You may have seen the picture of Singapore’s public symbol, the Merlion with the top of a lion and the body of a fish.
The account of fish
Photograph of a guest who accepts pictures with the Merlion as a setting around evening time
The Merlion organization represents Singapore’s unassuming beginnings as a fishing town when it was as yet called Temasek, which comes from the word tasek (lake in Malay).
Its head mirrors the nation’s genuine name, Singapore, or ‘lion city’ in Malay.
Presently, you can see this legend at the Merlion Park. Breaking the water from its mouth, the Merlion sculpture stands 8.6 meters high and gauges 70 tons.
This symbol is an absolute necessity for voyagers visiting Singapore, very much like other notorious milestones around the planet.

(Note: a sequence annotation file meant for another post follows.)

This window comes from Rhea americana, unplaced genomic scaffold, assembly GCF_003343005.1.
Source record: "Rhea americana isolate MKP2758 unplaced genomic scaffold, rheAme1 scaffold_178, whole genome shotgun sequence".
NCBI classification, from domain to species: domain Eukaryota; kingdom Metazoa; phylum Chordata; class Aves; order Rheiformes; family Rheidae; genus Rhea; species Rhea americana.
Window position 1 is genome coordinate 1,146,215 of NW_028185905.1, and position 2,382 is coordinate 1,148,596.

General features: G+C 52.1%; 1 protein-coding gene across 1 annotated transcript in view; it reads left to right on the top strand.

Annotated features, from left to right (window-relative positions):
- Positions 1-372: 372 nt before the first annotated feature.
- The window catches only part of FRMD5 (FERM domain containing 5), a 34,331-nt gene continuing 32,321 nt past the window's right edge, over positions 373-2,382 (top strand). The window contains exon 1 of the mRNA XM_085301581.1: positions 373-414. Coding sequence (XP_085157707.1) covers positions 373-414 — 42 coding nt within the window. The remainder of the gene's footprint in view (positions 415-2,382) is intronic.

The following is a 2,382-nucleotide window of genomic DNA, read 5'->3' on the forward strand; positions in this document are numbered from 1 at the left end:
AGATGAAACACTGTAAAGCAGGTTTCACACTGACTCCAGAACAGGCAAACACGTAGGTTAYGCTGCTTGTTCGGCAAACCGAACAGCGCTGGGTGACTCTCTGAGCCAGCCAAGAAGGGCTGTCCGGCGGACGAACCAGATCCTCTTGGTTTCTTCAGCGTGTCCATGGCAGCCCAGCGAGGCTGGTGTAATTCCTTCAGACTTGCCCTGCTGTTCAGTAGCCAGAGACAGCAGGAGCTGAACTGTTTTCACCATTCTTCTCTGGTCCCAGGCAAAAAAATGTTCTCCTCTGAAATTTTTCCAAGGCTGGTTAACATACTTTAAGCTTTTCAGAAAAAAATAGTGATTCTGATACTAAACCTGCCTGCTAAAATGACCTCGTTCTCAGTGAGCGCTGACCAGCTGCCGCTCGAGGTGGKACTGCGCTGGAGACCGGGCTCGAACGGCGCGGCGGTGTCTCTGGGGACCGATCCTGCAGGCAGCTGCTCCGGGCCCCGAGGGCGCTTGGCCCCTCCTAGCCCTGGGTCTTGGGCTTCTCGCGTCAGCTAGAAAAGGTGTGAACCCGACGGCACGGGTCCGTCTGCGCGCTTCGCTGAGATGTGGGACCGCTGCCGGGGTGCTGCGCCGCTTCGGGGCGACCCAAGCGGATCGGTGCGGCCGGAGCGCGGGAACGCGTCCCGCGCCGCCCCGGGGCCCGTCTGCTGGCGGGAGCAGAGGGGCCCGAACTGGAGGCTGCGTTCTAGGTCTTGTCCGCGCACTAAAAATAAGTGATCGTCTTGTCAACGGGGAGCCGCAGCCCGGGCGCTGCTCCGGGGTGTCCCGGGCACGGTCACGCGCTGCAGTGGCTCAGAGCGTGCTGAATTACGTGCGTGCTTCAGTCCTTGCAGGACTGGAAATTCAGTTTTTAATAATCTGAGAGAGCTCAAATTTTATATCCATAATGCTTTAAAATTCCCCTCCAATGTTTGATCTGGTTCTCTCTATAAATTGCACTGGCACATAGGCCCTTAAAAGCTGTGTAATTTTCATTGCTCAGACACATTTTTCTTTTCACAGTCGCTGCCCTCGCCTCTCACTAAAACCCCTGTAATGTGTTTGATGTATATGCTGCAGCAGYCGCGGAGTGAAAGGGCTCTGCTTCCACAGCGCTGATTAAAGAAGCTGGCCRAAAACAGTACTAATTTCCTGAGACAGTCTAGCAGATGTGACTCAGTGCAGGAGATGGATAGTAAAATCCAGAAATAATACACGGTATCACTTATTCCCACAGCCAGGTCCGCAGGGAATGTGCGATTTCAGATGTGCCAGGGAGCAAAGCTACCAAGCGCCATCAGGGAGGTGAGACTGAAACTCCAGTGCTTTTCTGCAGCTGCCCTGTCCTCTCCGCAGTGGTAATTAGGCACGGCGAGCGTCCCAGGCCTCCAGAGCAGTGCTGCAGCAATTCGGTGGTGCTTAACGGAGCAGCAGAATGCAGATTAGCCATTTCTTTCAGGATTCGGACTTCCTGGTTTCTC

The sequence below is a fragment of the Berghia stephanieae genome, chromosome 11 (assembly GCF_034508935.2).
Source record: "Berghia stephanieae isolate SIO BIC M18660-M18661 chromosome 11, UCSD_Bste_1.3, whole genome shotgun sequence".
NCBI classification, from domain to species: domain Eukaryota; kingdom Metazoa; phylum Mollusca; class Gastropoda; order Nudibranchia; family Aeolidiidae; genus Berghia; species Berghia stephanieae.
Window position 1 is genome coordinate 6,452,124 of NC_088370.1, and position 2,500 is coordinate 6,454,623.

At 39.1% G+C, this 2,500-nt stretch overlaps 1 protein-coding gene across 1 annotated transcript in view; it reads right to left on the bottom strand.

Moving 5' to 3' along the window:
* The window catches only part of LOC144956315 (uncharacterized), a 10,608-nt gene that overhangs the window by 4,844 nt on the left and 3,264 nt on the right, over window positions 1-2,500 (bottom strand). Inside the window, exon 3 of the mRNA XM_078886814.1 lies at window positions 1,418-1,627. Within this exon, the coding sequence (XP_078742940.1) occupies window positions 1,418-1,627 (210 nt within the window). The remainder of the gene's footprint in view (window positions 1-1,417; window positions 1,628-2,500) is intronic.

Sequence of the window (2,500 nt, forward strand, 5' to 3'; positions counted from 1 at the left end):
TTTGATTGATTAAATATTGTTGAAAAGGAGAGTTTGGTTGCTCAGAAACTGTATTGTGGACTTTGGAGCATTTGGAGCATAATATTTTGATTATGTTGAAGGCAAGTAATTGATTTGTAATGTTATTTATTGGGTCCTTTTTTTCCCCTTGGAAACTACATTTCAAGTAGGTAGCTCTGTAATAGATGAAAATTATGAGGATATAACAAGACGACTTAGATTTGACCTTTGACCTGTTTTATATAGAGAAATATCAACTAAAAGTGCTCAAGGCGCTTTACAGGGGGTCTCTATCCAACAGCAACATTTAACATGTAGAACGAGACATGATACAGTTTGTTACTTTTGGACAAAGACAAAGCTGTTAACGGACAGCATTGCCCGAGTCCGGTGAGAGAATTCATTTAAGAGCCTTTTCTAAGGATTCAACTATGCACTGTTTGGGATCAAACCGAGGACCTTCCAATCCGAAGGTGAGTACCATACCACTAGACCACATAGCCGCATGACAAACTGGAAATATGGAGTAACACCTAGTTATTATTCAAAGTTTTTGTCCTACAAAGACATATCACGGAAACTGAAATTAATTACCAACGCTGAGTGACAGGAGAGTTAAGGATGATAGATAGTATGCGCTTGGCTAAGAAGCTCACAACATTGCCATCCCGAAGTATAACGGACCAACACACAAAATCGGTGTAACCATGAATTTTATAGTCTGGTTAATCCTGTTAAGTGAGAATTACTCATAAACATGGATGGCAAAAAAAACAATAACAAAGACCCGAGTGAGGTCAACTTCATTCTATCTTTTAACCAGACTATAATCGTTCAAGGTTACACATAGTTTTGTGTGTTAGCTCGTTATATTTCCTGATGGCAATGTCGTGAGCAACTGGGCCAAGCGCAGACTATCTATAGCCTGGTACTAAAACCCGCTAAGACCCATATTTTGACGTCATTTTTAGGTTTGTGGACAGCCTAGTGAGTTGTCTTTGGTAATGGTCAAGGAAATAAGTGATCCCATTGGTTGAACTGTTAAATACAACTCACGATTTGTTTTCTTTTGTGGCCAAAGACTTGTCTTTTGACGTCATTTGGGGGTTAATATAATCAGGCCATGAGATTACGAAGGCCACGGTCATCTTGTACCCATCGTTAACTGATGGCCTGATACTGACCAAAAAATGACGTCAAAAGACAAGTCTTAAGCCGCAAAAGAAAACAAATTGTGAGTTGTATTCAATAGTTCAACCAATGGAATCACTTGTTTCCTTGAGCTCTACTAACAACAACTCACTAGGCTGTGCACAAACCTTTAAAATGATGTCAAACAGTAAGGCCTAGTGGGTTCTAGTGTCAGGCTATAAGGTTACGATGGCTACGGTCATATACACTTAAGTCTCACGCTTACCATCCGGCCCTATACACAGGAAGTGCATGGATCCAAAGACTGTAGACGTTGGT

Worked by nearby expert Lim Nang Seng, it was initiated on 15 September 1972 by Prime Minister Lee Kuan Yew at the mouth of the Singapore River to invite all guests to Singapore.
Notwithstanding, with the consummation of development of the Esplanade Bridge in 1997, the sculpture was not, at this point noticeable from the water’s edge.
The sculpture was moved 120 meters from its unique situation in 2002 to its present area in Merlion Park, before the Fullerton Hotel and sitting above Marina Bay.
The recreation center likewise contains a more modest Merlion sculpture. Known as the ‘Merlion youngster’, this sculpture rises two meters high and gauges three tons.
The first and the offspring are the most popular of the seven Merlion sculptures perceived in Singapore.
Attempt to discover more sculptures for the remainder of your outing: there’s one at the Tourism Court close to Grange Road, and another at Mount Faber.